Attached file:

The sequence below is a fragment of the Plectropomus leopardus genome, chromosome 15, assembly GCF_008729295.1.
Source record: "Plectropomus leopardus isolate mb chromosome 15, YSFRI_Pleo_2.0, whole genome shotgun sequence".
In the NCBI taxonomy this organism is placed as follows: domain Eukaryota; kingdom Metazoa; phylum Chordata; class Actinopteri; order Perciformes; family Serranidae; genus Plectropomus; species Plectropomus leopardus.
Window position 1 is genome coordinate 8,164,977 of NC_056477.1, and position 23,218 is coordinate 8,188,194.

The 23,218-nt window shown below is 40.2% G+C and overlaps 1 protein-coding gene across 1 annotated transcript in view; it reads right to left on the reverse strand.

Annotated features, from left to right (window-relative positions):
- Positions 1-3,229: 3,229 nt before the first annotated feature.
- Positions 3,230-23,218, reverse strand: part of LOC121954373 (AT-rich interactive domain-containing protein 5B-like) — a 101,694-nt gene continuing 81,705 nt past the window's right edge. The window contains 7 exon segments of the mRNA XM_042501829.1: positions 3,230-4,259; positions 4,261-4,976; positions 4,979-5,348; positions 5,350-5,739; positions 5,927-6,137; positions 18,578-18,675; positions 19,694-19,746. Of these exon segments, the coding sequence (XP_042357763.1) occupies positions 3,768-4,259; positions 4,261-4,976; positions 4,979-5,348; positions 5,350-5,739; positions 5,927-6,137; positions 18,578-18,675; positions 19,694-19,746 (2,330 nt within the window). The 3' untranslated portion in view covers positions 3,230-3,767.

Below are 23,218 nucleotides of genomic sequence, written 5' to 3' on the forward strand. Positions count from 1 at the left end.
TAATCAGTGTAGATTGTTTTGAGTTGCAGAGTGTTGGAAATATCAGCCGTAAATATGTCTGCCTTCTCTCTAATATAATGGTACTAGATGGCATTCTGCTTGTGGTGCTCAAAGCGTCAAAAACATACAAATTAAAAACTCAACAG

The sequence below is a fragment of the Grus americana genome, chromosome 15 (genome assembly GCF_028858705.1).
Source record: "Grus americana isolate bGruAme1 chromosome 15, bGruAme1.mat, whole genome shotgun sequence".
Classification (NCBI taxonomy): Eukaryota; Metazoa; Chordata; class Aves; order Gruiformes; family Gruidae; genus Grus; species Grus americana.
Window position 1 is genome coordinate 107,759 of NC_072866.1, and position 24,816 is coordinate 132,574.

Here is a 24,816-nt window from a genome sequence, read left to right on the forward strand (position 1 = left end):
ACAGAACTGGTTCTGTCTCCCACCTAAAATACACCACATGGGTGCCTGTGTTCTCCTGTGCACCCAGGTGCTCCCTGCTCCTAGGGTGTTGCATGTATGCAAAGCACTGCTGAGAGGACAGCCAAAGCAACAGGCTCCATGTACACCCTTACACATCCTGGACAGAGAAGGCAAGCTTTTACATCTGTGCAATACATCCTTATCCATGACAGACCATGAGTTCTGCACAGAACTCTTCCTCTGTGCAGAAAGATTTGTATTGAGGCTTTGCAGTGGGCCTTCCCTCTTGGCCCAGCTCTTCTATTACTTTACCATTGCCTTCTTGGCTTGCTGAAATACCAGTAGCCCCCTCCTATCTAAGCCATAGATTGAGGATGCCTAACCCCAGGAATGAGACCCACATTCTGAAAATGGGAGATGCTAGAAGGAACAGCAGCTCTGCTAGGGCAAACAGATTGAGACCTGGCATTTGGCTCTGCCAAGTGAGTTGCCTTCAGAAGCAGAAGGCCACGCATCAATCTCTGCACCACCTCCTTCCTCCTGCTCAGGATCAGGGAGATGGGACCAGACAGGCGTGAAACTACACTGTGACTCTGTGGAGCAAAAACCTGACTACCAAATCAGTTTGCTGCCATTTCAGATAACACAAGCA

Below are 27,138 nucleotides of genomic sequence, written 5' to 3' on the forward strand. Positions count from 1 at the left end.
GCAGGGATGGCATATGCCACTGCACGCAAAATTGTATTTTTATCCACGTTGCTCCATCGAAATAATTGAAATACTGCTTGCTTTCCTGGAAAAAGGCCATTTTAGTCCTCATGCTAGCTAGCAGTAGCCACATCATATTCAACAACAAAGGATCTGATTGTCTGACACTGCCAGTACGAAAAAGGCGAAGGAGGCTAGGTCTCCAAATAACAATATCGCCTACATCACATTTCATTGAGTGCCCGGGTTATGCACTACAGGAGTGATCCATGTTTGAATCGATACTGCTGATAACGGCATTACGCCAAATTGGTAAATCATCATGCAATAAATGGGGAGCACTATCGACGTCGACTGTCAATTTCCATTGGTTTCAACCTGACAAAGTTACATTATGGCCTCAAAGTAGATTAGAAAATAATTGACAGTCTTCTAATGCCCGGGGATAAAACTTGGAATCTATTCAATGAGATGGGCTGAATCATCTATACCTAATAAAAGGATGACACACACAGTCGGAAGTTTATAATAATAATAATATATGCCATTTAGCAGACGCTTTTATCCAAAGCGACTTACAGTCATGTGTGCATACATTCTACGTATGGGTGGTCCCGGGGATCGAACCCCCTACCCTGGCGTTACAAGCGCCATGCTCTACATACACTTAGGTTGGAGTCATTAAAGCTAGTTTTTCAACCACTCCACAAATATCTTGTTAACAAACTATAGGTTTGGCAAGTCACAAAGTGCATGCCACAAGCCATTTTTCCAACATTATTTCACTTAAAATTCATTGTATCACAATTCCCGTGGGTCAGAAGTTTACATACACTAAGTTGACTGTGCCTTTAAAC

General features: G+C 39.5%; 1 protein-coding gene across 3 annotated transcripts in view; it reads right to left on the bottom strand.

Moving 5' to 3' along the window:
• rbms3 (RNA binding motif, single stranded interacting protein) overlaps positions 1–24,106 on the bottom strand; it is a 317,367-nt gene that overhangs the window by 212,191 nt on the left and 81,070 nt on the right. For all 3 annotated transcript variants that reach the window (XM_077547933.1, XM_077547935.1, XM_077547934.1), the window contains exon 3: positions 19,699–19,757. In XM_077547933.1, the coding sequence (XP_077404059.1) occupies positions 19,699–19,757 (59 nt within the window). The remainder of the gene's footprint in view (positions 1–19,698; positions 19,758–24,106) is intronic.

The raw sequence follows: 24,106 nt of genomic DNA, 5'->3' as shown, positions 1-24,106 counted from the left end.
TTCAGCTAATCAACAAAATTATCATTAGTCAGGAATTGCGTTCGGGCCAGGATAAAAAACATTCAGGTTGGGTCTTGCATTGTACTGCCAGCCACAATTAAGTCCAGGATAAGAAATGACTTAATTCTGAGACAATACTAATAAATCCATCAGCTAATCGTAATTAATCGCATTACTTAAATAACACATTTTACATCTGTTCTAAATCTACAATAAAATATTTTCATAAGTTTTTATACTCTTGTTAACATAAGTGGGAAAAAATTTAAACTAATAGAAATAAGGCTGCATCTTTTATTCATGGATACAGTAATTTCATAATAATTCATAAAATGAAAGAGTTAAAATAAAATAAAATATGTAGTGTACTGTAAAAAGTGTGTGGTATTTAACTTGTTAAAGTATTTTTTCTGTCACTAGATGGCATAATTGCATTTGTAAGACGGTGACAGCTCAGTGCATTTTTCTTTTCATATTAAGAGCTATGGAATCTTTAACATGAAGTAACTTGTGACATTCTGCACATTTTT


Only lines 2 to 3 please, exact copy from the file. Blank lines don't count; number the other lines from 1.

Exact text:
Source record: "Plectropomus leopardus isolate mb chromosome 15, YSFRI_Pleo_2.0, whole genome shotgun sequence".
In the NCBI taxonomy this organism is placed as follows: domain Eukaryota; kingdom Metazoa; phylum Chordata; class Actinopteri; order Perciformes; family Serranidae; genus Plectropomus; species Plectropomus leopardus.